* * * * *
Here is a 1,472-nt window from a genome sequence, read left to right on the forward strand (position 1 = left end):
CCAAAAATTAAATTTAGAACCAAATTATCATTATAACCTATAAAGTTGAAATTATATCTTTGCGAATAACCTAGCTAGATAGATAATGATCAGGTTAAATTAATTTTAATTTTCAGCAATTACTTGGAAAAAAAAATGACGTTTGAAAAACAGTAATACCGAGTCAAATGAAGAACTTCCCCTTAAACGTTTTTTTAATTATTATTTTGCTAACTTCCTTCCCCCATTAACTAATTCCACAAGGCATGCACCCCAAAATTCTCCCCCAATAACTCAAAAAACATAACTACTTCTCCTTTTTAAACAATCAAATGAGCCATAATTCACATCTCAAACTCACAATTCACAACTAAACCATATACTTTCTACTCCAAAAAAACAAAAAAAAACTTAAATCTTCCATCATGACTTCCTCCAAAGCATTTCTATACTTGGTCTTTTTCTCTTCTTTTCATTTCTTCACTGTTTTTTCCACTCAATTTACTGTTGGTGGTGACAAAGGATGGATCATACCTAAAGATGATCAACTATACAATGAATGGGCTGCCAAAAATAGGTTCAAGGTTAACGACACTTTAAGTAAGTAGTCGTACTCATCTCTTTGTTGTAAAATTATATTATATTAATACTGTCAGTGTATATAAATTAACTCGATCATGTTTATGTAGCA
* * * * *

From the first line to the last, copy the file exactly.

Here is a 1,472-nt window from a genome sequence, read left to right on the forward strand (position 1 = left end):
CCAAAAATTAAATTTAGAACCAAATTATCATTATAACCTATAAAGTTGAAATTATATCTTTGCGAATAACCTAGCTAGATAGATAATGATCAGGTTAAATTAATTTTAATTTTCAGCAATTACTTGGAAAAAAAAATGACGTTTGAAAAACAGTAATACCGAGTCAAATGAAGAACTTCCCCTTAAACGTTTTTTTAATTATTATTTTGCTAACTTCCTTCCCCCATTAACTAATTCCACAAGGCATGCACCCCAAAATTCTCCCCCAATAACTCAAAAAACATAACTACTTCTCCTTTTTAAACAATCAAATGAGCCATAATTCACATCTCAAACTCACAATTCACAACTAAACCATATACTTTCTACTCCAAAAAAACAAAAAAAAACTTAAATCTTCCATCATGACTTCCTCCAAAGCATTTCTATACTTGGTCTTTTTCTCTTCTTTTCATTTCTTCACTGTTTTTTCCACTCAATTTACTGTTGGTGGTGACAAAGGATGGATCATACCTAAAGATGATCAACTATACAATGAATGGGCTGCCAAAAATAGGTTCAAGGTTAACGACACTTTAAGTAAGTAGTCGTACTCATCTCTTTGTTGTAAAATTATATTATATTAATACTGTCAGTGTATATAAATTAACTCGATCATGTTTATGTAGCA